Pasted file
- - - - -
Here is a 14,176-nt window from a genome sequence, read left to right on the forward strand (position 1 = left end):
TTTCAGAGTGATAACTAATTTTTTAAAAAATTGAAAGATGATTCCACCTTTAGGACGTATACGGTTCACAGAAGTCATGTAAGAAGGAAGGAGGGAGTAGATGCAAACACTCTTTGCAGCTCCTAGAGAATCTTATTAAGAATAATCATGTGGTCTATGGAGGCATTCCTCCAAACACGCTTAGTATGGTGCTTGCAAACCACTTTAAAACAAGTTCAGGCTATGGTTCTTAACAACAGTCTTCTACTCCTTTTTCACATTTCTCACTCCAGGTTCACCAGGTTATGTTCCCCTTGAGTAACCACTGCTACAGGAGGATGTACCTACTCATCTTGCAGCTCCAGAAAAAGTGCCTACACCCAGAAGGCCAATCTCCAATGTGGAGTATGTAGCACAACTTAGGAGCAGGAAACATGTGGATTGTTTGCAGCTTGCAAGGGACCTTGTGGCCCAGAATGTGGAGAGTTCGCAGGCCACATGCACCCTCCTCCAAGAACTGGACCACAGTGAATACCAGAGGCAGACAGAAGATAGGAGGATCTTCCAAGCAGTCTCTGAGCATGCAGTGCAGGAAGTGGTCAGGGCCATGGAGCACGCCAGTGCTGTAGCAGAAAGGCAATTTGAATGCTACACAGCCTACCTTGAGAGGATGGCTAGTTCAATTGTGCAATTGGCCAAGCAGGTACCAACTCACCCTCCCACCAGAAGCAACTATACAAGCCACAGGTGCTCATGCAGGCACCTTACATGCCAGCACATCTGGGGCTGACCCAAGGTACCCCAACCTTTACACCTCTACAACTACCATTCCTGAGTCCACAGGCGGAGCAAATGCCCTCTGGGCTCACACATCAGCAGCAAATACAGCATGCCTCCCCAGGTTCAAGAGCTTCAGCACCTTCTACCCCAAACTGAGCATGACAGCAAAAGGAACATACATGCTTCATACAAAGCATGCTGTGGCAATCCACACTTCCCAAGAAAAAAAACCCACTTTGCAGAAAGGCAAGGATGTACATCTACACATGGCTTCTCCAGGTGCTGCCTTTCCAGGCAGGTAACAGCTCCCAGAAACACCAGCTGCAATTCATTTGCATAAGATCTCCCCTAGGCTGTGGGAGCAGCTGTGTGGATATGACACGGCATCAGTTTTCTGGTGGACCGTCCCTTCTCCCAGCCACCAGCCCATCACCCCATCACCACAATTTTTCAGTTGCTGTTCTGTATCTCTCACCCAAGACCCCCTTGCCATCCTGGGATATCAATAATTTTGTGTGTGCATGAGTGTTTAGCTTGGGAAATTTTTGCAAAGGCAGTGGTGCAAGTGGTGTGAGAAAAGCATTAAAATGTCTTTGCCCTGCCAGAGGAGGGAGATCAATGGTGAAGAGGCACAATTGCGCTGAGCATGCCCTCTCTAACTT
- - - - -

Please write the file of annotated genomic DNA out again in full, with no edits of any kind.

Here is a 14,176-nt window from a genome sequence, read left to right on the forward strand (position 1 = left end):
TTTCAGAGTGATAACTAATTTTTTAAAAAATTGAAAGATGATTCCACCTTTAGGACGTATACGGTTCACAGAAGTCATGTAAGAAGGAAGGAGGGAGTAGATGCAAACACTCTTTGCAGCTCCTAGAGAATCTTATTAAGAATAATCATGTGGTCTATGGAGGCATTCCTCCAAACACGCTTAGTATGGTGCTTGCAAACCACTTTAAAACAAGTTCAGGCTATGGTTCTTAACAACAGTCTTCTACTCCTTTTTCACATTTCTCACTCCAGGTTCACCAGGTTATGTTCCCCTTGAGTAACCACTGCTACAGGAGGATGTACCTACTCATCTTGCAGCTCCAGAAAAAGTGCCTACACCCAGAAGGCCAATCTCCAATGTGGAGTATGTAGCACAACTTAGGAGCAGGAAACATGTGGATTGTTTGCAGCTTGCAAGGGACCTTGTGGCCCAGAATGTGGAGAGTTCGCAGGCCACATGCACCCTCCTCCAAGAACTGGACCACAGTGAATACCAGAGGCAGACAGAAGATAGGAGGATCTTCCAAGCAGTCTCTGAGCATGCAGTGCAGGAAGTGGTCAGGGCCATGGAGCACGCCAGTGCTGTAGCAGAAAGGCAATTTGAATGCTACACAGCCTACCTTGAGAGGATGGCTAGTTCAATTGTGCAATTGGCCAAGCAGGTACCAACTCACCCTCCCACCAGAAGCAACTATACAAGCCACAGGTGCTCATGCAGGCACCTTACATGCCAGCACATCTGGGGCTGACCCAAGGTACCCCAACCTTTACACCTCTACAACTACCATTCCTGAGTCCACAGGCGGAGCAAATGCCCTCTGGGCTCACACATCAGCAGCAAATACAGCATGCCTCCCCAGGTTCAAGAGCTTCAGCACCTTCTACCCCAAACTGAGCATGACAGCAAAAGGAACATACATGCTTCATACAAAGCATGCTGTGGCAATCCACACTTCCCAAGAAAAAAAACCCACTTTGCAGAAAGGCAAGGATGTACATCTACACATGGCTTCTCCAGGTGCTGCCTTTCCAGGCAGGTAACAGCTCCCAGAAACACCAGCTGCAATTCATTTGCATAAGATCTCCCCTAGGCTGTGGGAGCAGCTGTGTGGATATGACACGGCATCAGTTTTCTGGTGGACCGTCCCTTCTCCCAGCCACCAGCCCATCACCCCATCACCACAATTTTTCAGTTGCTGTTCTGTATCTCTCACCCAAGACCCCCTTGCCATCCTGGGATATCAATAATTTTGTGTGTGCATGAGTGTTTAGCTTGGGAAATTTTTGCAAAGGCAGTGGTGCAAGTGGTGTGAGAAAAGCATTAAAATGTCTTTGCCCTGCCAGAGGAGGGAGATCAATGGTGAAGAGGCACAATTGCGCTGAGCATGCCCTCTCTAACTT